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Cell isolation and recovery using glass bubble

2024-01-05 17:10:44 115

Isolating and recovering cells using glass bubbles involves a process where glass microbubbles or glass bubbles are utilized as carriers or supports to aid in the separation and isolation of specific cells from a biological sample. This technique is often applied in cell sorting, separation, and isolation procedures in laboratory settings and biotechnological research.

The process typically involves the following steps:

  1. Functionalization of Glass Bubbles: The surface of the glass bubbles can be modified or functionalized with specific ligands, antibodies, or biomolecules that have an affinity for the target cells. This functionalization process allows the bubbles to selectively bind to the desired cells.

  2. Cell Binding: The functionalized glass bubbles are introduced into the biological sample containing the cell mixture. The bubbles selectively bind to the target cells based on the specific interactions between the functionalized surface and the cell's receptors or antigens.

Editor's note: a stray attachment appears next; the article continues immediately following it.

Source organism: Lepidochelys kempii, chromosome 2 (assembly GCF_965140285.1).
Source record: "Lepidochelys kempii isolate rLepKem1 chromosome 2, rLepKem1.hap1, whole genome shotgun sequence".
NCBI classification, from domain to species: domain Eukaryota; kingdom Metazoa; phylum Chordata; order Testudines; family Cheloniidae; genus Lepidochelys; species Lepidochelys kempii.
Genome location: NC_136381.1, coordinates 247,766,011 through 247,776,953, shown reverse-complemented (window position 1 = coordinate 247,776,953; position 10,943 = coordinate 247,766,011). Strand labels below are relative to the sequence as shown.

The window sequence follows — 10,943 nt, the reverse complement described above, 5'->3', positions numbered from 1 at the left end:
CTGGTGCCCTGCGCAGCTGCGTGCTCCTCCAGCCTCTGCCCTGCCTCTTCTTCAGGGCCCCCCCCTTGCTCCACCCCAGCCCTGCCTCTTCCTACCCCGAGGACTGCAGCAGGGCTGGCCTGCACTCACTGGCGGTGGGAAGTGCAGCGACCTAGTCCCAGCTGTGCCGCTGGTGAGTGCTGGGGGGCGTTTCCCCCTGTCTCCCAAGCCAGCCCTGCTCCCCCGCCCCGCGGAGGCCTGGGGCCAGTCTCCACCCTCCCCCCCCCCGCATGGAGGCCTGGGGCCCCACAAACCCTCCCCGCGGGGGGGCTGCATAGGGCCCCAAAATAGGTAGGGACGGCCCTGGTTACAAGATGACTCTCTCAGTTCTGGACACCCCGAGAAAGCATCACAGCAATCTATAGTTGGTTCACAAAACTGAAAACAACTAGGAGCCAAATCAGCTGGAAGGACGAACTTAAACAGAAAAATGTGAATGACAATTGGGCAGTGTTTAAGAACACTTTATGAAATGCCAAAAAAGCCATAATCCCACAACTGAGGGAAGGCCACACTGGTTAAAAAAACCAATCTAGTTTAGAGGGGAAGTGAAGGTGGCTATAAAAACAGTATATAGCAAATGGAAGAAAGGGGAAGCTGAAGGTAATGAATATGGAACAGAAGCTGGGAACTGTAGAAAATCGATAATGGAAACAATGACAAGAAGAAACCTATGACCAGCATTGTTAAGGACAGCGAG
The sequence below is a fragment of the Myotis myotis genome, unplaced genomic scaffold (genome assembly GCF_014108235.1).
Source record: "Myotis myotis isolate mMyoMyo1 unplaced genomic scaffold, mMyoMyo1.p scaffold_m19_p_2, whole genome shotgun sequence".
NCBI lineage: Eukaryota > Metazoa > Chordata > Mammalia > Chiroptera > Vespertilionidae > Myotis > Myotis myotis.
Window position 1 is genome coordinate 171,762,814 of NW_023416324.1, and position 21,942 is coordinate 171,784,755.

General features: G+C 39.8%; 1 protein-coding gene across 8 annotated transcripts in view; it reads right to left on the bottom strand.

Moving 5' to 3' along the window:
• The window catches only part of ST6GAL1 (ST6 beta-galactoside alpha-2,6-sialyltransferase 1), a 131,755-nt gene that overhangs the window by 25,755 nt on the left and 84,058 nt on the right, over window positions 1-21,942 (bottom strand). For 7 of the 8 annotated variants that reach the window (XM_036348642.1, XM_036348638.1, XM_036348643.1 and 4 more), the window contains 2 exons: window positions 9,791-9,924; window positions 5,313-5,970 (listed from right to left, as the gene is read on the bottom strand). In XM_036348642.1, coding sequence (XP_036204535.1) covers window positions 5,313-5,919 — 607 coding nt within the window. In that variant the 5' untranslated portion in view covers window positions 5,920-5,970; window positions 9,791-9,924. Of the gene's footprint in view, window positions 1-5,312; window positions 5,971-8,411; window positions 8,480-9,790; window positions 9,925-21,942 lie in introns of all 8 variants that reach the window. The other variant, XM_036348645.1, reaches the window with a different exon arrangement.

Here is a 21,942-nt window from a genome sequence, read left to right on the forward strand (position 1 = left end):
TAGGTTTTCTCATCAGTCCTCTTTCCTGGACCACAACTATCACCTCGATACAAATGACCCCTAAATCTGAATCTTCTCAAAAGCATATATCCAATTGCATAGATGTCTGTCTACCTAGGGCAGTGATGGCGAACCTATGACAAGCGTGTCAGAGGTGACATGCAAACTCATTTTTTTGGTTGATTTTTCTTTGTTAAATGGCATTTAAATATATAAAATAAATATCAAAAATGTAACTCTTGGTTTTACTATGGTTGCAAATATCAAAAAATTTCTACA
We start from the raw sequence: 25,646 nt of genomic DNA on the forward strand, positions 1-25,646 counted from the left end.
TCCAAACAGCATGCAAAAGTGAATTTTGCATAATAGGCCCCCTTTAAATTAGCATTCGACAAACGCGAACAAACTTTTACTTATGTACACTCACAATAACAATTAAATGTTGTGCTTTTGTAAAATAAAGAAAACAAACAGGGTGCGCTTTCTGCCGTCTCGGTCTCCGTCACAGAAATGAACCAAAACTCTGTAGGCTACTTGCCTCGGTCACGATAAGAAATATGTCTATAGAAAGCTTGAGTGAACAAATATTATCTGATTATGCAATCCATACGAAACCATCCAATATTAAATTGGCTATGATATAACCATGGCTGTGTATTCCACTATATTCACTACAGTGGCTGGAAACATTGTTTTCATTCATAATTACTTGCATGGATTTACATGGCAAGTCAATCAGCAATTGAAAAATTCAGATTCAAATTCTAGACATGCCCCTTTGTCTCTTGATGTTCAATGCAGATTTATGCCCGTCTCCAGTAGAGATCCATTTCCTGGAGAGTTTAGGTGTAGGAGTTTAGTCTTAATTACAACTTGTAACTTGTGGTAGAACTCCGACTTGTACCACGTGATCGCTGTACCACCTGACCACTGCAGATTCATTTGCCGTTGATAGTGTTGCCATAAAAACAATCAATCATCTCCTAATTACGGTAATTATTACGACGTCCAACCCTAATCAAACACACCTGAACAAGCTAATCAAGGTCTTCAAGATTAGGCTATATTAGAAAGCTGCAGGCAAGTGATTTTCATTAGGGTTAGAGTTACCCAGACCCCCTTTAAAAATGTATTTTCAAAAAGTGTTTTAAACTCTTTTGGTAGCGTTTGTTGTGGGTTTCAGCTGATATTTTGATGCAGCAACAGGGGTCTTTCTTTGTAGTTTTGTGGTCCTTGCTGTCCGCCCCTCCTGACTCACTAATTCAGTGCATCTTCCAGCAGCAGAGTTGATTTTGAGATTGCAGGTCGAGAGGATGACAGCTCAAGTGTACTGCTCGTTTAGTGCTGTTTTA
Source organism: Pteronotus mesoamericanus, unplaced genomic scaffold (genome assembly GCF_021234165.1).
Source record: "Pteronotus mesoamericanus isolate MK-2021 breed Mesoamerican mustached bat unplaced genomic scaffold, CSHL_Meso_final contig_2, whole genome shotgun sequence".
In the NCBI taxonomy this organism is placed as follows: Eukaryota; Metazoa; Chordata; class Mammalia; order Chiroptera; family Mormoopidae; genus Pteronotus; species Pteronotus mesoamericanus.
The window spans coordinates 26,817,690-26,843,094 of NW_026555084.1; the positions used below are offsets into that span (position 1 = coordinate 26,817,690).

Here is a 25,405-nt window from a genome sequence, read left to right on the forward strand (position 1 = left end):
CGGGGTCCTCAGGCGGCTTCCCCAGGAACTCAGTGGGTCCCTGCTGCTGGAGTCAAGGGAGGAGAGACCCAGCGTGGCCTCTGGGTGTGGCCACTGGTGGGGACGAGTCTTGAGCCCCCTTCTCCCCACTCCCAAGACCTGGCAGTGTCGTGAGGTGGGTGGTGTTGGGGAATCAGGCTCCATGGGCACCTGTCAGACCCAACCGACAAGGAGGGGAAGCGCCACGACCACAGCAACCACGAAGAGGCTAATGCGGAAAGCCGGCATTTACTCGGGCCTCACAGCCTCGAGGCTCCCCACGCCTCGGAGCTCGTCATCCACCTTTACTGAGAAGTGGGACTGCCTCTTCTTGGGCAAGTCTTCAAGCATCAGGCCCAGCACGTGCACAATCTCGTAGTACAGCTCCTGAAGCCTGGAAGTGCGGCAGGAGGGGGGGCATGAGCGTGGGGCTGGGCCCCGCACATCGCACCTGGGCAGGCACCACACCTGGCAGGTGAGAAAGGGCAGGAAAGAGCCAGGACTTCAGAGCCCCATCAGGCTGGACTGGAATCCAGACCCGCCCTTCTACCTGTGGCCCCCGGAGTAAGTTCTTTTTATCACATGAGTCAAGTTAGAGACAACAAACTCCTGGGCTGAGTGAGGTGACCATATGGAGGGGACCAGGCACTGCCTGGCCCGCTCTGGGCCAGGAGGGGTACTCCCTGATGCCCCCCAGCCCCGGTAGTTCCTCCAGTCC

3. Separation and Recovery: After binding to the target cells, the glass bubbles, now carrying the desired cells, can be separated from the rest of the sample using various methods such as centrifugation, filtration, or magnetic separation techniques. Once isolated, the cells attached to the glass bubbles can be recovered by removing them from the surface of the bubbles using specific treatments or dissociation methods.

  4. Purity and Viability Assessment: The recovered cells may undergo further analysis to assess their purity and viability. This step ensures that the isolated cells are suitable for subsequent experiments or applications.

The use of glass bubbles in cell isolation and recovery processes offers several advantages:

The application of glass bubbles for cell isolation is a part of ongoing research and development in the field of biotechnology and biomedical sciences. Techniques involving glass bubbles continue to evolve, offering promising advancements in cell separation, sorting, and isolation, with potential applications in regenerative medicine, diagnostics, and therapeutic development.